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A US Army veteran who dismissed the coronavirus pandemic as 'hype' has died from the deadly disease aged just 37.
Richard Rose was diagnosed with the condition in Ohio, before passing away from it on 4 July.
The army vet had served nine years, completing two tours of Iraq and Afghanistan. He had posted on social media about what he believed at the time to be an overreaction by the public to the outbreak.
Back in April, he wrote a Facebook status that read: "Let's make this clear. I'm not buying a f***ing mask. I've made it this far by not buying into that damn hype."
Rose, who is not known to have any underlying health conditions, then wrote on Facebook on 1 July that he had been 'sick' for a few days, and was showing symptoms of the disease.
His diagnosis was confirmed on the same day, when he posted: "This Covid s*** sucks. I'm so out of breath just sitting here."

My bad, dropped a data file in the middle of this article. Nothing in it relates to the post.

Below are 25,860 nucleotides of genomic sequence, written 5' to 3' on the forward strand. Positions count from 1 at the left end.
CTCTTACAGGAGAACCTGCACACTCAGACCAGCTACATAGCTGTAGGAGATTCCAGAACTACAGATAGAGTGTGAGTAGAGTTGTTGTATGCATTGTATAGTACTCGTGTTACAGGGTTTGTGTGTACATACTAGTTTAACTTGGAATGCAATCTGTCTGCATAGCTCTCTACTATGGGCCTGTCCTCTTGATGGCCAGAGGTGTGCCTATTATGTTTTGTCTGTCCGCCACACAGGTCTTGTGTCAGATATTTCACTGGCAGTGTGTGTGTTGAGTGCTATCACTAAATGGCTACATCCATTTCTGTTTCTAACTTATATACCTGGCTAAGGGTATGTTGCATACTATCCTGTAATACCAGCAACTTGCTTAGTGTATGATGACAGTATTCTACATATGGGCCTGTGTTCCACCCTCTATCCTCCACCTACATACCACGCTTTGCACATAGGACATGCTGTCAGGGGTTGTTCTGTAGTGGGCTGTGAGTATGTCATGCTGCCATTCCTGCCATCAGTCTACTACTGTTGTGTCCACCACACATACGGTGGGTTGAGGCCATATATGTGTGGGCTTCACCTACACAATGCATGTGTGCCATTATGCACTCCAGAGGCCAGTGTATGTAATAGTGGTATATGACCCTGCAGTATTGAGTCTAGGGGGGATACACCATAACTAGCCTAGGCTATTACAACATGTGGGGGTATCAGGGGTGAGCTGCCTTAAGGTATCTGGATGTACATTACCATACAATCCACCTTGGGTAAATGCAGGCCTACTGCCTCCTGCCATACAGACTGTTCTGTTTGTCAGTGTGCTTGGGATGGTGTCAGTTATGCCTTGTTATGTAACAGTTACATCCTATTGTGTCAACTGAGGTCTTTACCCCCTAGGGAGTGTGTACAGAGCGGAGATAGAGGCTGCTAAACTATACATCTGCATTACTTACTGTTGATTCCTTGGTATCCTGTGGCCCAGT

On 3 July, it appears that he began to realise his condition was getting worse. He shared a meme the day before he died, which was a joke asking people not to be shocked if they see him in heaven.
Nick Conley, a friend of Rose, spoke of his shock at the man's death, asking for people to show compassion for the late soldier.
Speaking to US news outlet Cleveland 19, Conley said: "We were blown away, you know? You hear about this virus and you don't expect it to affect people, younger people like ourselves."
He added: "Rick is getting slaughtered online right now for his decision that he made not to wear a mask and that's not right. We should still be compassionate whether we agree with someone's beliefs or not. Someone has passed away and we should have some compassion towards that.
"It's horrible that we lost Rick but the even more tragic part of that is who else became infected because of the actions that he chose.
"I know a lot of people that haven't met someone that they know of that has been diagnosed with the virus and I wanted people to see it was real and my hope is that people will see that this does happen and people will be more cautious."
Rose had also been open about his support for US President Donald Trump, who has come under fire in recent months for refusing to wear a mask and has been accused of downplaying the seriousness of coronavirus.
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